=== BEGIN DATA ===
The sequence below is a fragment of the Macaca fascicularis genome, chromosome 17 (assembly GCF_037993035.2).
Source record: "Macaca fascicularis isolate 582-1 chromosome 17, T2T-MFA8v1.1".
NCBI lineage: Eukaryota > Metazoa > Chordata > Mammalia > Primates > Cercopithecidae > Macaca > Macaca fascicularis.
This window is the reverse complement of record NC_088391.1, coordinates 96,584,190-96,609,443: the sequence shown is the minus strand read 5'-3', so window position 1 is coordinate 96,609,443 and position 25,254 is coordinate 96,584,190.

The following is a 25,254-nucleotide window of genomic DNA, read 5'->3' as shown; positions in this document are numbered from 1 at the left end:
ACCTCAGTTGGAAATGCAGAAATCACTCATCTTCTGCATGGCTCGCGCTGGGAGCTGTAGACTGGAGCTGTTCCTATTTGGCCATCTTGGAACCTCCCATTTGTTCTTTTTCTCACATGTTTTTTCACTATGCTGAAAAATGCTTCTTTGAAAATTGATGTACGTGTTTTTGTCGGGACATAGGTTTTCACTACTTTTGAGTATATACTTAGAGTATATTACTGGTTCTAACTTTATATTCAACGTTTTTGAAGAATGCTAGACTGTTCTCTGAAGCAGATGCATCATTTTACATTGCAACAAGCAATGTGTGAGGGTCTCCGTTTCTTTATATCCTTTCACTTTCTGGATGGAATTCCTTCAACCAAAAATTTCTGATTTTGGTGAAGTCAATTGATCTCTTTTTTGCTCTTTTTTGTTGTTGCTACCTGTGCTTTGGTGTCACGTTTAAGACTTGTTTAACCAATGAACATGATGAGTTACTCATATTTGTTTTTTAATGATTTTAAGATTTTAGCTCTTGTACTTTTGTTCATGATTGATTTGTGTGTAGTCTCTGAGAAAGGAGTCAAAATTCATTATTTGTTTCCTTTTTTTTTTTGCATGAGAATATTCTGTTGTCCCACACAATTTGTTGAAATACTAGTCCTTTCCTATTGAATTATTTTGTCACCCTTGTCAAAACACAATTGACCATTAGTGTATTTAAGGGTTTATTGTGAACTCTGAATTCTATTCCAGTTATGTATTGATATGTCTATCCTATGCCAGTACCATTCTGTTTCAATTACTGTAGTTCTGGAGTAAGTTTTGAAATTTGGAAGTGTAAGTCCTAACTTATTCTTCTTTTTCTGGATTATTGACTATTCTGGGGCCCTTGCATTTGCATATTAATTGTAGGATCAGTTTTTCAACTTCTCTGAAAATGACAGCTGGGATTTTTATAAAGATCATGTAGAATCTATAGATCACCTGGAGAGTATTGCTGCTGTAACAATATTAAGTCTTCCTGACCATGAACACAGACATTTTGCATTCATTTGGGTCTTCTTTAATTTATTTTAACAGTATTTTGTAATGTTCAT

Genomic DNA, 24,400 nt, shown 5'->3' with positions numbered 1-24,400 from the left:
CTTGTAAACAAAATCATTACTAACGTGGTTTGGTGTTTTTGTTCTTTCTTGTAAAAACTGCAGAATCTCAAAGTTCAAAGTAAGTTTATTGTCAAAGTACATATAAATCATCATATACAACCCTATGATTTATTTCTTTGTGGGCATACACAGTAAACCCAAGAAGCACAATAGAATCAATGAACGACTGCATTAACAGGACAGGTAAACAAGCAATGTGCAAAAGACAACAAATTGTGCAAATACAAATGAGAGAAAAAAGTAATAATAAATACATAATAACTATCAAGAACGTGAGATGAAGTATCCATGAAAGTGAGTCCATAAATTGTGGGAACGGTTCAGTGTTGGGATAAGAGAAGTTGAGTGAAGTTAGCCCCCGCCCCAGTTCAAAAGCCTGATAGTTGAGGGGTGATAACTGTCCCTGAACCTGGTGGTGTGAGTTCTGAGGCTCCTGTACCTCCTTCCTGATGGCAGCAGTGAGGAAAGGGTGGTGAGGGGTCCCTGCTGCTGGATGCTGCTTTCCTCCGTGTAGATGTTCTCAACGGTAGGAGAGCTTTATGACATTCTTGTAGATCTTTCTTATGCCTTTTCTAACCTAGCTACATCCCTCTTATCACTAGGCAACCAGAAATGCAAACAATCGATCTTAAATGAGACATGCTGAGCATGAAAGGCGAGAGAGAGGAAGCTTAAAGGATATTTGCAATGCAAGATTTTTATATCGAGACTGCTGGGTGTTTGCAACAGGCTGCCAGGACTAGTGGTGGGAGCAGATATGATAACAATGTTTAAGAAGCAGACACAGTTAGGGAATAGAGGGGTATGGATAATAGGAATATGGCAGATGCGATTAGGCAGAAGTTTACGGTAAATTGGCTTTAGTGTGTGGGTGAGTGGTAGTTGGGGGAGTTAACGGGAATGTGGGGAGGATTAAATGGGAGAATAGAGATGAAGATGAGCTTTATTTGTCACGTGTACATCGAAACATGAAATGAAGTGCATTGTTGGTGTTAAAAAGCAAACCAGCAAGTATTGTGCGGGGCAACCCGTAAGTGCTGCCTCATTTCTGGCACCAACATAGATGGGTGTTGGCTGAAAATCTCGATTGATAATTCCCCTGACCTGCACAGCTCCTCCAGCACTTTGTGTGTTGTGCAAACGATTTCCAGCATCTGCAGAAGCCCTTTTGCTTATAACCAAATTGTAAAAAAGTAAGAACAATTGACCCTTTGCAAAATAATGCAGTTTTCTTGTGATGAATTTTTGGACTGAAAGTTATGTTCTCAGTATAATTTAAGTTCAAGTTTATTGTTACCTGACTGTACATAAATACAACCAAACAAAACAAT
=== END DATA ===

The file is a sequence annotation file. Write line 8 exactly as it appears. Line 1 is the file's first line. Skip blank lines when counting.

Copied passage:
CTTGTAAACAAAATCATTACTAACGTGGTTTGGTGTTTTTGTTCTTTCTTGTAAAAACTGCAGAATCTCAAAGTTCAAAGTAAGTTTATTGTCAAAGTACATATAAATCATCATATACAACCCTATGATTTATTTCTTTGTGGGCATACACAGTAAACCCAAGAAGCACAATAGAATCAATGAACGACTGCATTAACAGGACAGGTAAACAAGCAATGTGCAAAAGACAACAAATTGTGCAAATACAAATGAGAGAAAAAAGTAATAATAAATACATAATAACTATCAAGAACGTGAGATGAAGTATCCATGAAAGTGAGTCCATAAATTGTGGGAACGGTTCAGTGTTGGGATAAGAGAAGTTGAGTGAAGTTAGCCCCCGCCCCAGTTCAAAAGCCTGATAGTTGAGGGGTGATAACTGTCCCTGAACCTGGTGGTGTGAGTTCTGAGGCTCCTGTACCTCCTTCCTGATGGCAGCAGTGAGGAAAGGGTGGTGAGGGGTCCCTGCTGCTGGATGCTGCTTTCCTCCGTGTAGATGTTCTCAACGGTAGGAGAGCTTTATGACATTCTTGTAGATCTTTCTTATGCCTTTTCTAACCTAGCTACATCCCTCTTATCACTAGGCAACCAGAAATGCAAACAATCGATCTTAAATGAGACATGCTGAGCATGAAAGGCGAGAGAGAGGAAGCTTAAAGGATATTTGCAATGCAAGATTTTTATATCGAGACTGCTGGGTGTTTGCAACAGGCTGCCAGGACTAGTGGTGGGAGCAGATATGATAACAATGTTTAAGAAGCAGACACAGTTAGGGAATAGAGGGGTATGGATAATAGGAATATGGCAGATGCGATTAGGCAGAAGTTTACGGTAAATTGGCTTTAGTGTGTGGGTGAGTGGTAGTTGGGGGAGTTAACGGGAATGTGGGGAGGATTAAATGGGAGAATAGAGATGAAGATGAGCTTTATTTGTCACGTGTACATCGAAACATGAAATGAAGTGCATTGTTGGTGTTAAAAAGCAAACCAGCAAGTATTGTGCGGGGCAACCCGTAAGTGCTGCCTCATTTCTGGCACCAACATAGATGGGTGTTGGCTGAAAATCTCGATTGATAATTCCCCTGACCTGCACAGCTCCTCCAGCACTTTGTGTGTTGTGCAAACGATTTCCAGCATCTGCAGAAGCCCTTTTGCTTATAACCAAATTGTAAAAAAGTAAGAACAATTGACCCTTTGCAAAATAATGCAGTTTTCTTGTGATGAATTTTTGGACTGAAAGTTATGTTCTCAGTATAATTTAAGTTCAAGTTTATTGTTACCTGACTGTACATAAATACAACCAAACAAAACAAT